Labels: ,


At 3:05 PM, Blogger The A.D.D. Knitter said...

Unbelievably awesome!! That is seriously, seriously cute...

At 3:16 PM, Anonymous Anonymous said...

What a nice hat. Both sides are "YAY" worthy.

Love the rainbow hat for the hubby, too.

At 6:40 PM, Blogger MTB said...

Thanks for the pattern! I've just Raveled it - it looks great :)

At 3:13 AM, Blogger Dave said...

Very cool -- thanks so much for sharing the pattern!

At 9:08 AM, Blogger Rhonda the Stitchingnut said...

Wow, this is great! I had just decided today ... to knit hats, scarves & mittens for all the grandchildren this year and I've got to start by March (lots of grandchildren) And I must put this pattern in the pile. Thanks!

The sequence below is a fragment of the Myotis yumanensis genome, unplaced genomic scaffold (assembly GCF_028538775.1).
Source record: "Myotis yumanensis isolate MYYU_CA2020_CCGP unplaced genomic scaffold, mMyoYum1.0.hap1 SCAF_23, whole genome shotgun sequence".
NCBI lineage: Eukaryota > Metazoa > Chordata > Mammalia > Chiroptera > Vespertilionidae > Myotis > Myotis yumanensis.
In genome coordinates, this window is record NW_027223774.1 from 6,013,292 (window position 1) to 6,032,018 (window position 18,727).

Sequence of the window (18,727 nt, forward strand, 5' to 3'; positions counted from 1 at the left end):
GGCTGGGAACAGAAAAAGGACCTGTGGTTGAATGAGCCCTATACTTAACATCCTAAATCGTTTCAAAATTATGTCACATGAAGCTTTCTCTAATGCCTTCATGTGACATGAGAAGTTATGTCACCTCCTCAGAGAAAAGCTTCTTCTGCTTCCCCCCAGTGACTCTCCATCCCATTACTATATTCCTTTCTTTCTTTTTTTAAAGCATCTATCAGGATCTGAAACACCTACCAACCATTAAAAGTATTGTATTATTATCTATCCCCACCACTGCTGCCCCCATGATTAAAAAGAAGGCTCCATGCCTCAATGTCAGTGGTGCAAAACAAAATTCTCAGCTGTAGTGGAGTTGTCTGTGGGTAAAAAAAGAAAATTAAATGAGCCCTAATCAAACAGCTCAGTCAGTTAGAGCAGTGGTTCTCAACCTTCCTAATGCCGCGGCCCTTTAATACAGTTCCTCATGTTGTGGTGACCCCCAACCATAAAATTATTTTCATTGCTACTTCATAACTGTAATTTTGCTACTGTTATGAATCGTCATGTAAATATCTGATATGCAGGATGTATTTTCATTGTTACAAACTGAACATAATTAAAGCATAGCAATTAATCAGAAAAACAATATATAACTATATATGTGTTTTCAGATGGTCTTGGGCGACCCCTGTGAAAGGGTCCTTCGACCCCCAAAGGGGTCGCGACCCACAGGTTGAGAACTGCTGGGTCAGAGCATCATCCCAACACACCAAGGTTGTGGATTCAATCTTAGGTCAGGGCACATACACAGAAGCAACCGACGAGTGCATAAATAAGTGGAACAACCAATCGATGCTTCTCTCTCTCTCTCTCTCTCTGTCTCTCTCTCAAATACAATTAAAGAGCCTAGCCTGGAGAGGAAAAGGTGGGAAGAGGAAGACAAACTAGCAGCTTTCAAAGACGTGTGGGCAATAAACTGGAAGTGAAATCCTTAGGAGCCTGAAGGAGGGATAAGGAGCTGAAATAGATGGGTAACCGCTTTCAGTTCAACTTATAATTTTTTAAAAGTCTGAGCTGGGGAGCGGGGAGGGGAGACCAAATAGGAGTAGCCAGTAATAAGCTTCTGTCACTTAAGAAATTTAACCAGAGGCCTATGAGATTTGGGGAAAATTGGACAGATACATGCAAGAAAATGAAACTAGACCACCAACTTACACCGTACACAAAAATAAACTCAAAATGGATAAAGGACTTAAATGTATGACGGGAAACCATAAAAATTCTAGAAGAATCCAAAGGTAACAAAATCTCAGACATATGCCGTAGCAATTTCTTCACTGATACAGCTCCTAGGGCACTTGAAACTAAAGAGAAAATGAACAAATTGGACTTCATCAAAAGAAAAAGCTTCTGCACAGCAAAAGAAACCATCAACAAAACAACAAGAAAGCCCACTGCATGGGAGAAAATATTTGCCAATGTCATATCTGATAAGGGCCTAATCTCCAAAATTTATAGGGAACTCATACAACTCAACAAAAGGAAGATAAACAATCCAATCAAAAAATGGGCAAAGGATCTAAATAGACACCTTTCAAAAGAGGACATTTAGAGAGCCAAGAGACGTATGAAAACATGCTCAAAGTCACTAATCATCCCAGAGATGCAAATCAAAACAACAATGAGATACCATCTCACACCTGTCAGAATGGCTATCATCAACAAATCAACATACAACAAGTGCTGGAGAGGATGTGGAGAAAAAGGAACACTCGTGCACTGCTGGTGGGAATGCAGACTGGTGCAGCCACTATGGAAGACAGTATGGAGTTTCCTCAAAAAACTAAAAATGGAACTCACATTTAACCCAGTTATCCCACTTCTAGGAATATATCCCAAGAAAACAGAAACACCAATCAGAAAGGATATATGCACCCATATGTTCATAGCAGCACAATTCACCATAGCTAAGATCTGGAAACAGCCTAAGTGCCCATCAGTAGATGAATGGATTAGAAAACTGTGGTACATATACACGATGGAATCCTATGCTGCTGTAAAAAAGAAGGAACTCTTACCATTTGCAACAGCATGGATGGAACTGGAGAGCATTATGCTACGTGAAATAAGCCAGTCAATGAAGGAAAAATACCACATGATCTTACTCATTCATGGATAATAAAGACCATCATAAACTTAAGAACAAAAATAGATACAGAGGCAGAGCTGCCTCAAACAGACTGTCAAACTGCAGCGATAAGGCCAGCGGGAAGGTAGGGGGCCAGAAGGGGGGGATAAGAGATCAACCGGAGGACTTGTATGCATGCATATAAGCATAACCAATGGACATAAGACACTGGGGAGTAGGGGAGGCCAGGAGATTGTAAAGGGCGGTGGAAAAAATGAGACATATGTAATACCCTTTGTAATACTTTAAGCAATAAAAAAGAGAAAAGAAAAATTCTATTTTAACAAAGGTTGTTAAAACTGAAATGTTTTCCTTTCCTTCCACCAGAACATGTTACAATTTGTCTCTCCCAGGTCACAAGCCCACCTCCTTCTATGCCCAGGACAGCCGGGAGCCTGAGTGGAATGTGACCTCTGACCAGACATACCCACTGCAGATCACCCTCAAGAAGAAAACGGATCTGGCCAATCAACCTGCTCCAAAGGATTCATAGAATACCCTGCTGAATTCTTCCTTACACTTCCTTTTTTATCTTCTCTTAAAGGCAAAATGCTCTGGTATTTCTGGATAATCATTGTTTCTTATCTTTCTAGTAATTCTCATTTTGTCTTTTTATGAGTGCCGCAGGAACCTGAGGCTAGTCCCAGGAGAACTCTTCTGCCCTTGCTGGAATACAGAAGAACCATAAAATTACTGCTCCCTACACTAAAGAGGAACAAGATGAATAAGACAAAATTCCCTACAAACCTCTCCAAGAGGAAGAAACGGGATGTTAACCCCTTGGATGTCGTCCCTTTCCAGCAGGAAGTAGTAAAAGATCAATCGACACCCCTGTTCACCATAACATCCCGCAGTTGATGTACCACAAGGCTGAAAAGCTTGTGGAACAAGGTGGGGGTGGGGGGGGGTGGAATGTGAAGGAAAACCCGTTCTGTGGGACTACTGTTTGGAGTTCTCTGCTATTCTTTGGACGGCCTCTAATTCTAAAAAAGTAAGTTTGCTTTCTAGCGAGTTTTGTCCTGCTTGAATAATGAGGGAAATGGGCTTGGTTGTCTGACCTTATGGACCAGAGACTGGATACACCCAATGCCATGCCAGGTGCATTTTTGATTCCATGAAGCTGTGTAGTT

At 1:51 PM, Blogger Sourire11 said...

Awesome hat!!! I love these double knit hats that are popping up everywhere - yours are a great take on that concept.

And i'm not a super huge fan of noro either btw....

At 6:14 PM, Blogger Carla said...

I'm ending up with 111 stitches on my needle after the increase round for the cable side instead of 110. I know for sure I began with 100 stitches, but adding 1 every 9 stitches (7 + 2) adds 11 extra, not 10. I think you need to write your directions to say K8, M1, P2. That way you add 1 extra to every 10 stitches and end up with 110. Make sense? Or am I completely off?

At 6:15 PM, Blogger Carla said...

Obviously I should have also said I like this pattern. My poor, bald son-in-law works for a company in Canada and is forever having to travel to extremely cold areas in the winter. Thanks for sharing it! :)

At 9:25 AM, Blogger Unknown said...

Great looking pattern! Thanks for sharing.

At 7:25 PM, Blogger Unknown said...

I like the sound of it, but the pictures were removed. I would like to see them


Post a Comment

<< Home